External harddrives are cheap these days, and even if you have no need for one now, you'll always be able to (and should) use it as a backup drive after the initial migration.
After purchasing the harddrive, plug it into your Mac or PC. Open it in a Finder or Window Explorer window, and start dragging your files over to it!
There are a few places on each platform you should look for your files.
After a cup of coffee (the more files you have to transfer, obviously, the longer it will take), you're ready to move your files to your Linux computer. (Or, alternately, you're ready to install Linux on the computer you just grabbed your data from.)
Take the media to your Linux computer and plug the drive in. You've already learned in the previous lesson how to open external media on the Gnome desktop, so open it in Files (aka, Nautilus) and start moving your data into the appropriate folders on your Linux harddrive.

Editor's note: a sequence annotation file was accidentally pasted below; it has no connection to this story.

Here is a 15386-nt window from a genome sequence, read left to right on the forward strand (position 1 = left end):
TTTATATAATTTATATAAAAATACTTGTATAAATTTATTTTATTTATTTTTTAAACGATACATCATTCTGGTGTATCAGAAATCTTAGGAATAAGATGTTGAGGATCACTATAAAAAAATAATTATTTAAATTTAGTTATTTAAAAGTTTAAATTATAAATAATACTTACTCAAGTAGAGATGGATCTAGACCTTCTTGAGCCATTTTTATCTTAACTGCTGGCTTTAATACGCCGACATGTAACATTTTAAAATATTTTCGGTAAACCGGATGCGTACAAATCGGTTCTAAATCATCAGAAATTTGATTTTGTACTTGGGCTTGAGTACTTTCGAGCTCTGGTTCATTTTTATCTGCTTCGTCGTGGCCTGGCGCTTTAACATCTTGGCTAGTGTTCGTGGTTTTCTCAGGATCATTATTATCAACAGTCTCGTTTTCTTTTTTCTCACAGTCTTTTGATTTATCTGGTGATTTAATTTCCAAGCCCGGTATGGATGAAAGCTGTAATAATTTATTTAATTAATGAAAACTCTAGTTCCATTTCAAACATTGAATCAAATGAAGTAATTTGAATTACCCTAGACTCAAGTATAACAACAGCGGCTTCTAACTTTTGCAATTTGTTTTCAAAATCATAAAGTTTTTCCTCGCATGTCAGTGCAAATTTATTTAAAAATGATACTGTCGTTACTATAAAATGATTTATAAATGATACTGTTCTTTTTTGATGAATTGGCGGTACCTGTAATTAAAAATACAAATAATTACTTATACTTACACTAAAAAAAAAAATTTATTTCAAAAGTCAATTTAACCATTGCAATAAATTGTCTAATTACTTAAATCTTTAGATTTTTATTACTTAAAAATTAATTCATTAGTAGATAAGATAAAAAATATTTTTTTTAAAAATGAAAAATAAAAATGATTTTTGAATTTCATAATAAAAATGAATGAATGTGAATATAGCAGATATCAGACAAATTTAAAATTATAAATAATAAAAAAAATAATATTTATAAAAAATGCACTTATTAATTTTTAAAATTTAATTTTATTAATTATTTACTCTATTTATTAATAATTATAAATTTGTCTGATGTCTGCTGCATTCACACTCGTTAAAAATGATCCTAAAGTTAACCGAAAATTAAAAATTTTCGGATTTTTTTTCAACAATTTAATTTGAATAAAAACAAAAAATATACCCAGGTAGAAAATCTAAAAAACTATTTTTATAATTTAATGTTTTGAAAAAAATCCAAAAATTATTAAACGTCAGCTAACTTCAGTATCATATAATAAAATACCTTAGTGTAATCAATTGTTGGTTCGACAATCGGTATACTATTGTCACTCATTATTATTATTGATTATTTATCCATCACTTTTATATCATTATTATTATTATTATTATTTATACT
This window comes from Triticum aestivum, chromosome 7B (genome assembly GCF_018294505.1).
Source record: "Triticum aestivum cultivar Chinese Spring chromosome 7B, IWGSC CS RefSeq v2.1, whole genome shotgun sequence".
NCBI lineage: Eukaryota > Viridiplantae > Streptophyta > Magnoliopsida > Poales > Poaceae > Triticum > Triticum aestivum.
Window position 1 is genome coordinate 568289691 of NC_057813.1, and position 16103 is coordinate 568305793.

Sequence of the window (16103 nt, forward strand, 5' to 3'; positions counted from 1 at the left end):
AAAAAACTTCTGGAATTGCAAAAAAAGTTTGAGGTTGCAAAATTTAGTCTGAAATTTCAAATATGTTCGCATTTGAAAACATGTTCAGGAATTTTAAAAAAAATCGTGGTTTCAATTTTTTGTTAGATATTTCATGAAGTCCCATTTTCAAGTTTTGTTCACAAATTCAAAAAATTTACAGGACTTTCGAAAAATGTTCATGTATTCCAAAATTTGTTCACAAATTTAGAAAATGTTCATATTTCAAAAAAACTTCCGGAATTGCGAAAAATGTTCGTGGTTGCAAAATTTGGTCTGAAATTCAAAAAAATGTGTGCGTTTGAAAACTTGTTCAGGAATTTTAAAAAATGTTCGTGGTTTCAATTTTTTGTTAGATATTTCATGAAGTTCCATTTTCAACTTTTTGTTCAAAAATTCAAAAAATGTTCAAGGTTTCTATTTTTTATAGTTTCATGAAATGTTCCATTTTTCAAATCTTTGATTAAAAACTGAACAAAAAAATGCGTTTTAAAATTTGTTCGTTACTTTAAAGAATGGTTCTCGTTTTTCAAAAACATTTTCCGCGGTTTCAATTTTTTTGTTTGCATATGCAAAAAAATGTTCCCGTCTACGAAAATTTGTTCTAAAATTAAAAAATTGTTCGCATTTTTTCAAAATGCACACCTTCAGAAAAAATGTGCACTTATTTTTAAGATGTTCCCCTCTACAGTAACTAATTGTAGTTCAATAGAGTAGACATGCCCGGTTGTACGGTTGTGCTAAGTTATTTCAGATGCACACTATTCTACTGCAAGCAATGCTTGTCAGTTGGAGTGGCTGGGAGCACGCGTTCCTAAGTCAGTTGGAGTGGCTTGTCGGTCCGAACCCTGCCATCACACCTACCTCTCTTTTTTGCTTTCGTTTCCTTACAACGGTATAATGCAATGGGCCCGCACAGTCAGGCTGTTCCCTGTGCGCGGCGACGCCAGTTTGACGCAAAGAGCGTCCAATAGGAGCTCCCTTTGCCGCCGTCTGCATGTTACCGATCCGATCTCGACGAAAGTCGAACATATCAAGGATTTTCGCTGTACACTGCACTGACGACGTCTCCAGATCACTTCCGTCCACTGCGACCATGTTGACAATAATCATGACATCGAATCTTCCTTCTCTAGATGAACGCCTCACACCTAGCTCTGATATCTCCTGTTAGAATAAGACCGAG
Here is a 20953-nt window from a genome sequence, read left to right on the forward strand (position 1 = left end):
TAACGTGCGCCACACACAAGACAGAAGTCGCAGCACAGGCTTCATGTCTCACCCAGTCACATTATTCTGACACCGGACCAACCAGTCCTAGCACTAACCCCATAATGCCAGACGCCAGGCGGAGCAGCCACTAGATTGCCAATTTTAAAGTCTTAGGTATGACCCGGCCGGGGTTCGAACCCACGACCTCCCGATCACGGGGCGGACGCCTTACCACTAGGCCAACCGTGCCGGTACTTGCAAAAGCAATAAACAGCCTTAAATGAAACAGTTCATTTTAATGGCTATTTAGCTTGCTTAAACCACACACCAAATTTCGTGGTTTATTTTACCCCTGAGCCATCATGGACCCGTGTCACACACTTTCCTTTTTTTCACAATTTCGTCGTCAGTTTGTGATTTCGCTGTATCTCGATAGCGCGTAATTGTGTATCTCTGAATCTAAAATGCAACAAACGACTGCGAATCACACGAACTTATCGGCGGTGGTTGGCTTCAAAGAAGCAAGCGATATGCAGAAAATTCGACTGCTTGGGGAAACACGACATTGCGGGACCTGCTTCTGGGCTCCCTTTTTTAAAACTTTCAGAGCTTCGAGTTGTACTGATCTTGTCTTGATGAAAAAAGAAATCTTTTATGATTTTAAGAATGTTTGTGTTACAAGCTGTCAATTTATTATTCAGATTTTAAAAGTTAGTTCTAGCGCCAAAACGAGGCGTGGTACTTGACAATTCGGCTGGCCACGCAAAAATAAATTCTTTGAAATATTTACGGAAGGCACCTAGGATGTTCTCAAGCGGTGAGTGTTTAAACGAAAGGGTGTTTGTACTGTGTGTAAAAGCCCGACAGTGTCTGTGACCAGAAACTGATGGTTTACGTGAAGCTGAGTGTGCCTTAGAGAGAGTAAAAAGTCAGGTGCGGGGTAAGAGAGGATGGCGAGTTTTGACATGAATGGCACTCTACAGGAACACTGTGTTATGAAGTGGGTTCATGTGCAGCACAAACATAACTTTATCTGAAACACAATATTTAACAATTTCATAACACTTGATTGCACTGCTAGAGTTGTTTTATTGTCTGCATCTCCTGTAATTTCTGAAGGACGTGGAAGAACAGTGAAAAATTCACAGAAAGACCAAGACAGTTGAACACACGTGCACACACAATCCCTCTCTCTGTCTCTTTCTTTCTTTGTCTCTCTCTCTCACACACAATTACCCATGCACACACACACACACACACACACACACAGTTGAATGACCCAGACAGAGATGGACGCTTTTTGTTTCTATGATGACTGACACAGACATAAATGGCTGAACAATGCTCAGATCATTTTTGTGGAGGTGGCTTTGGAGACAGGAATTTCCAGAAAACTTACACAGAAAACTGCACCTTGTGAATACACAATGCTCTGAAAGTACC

It's a good idea to take the music from your Music or iTunes Media folder on the external drive, and dump that into the Music folder of your new Linux system. Take the folders and files out of Pictures and place them into Pictures. And so on. If you're migrating from a Mac, the layout will look familiar, so just stay with that convention. If you're on Windows, you'll have a better level of separation and organization, so use that to your advantage and put video files into the Video folder, random downloaded files into Downloads, and so on.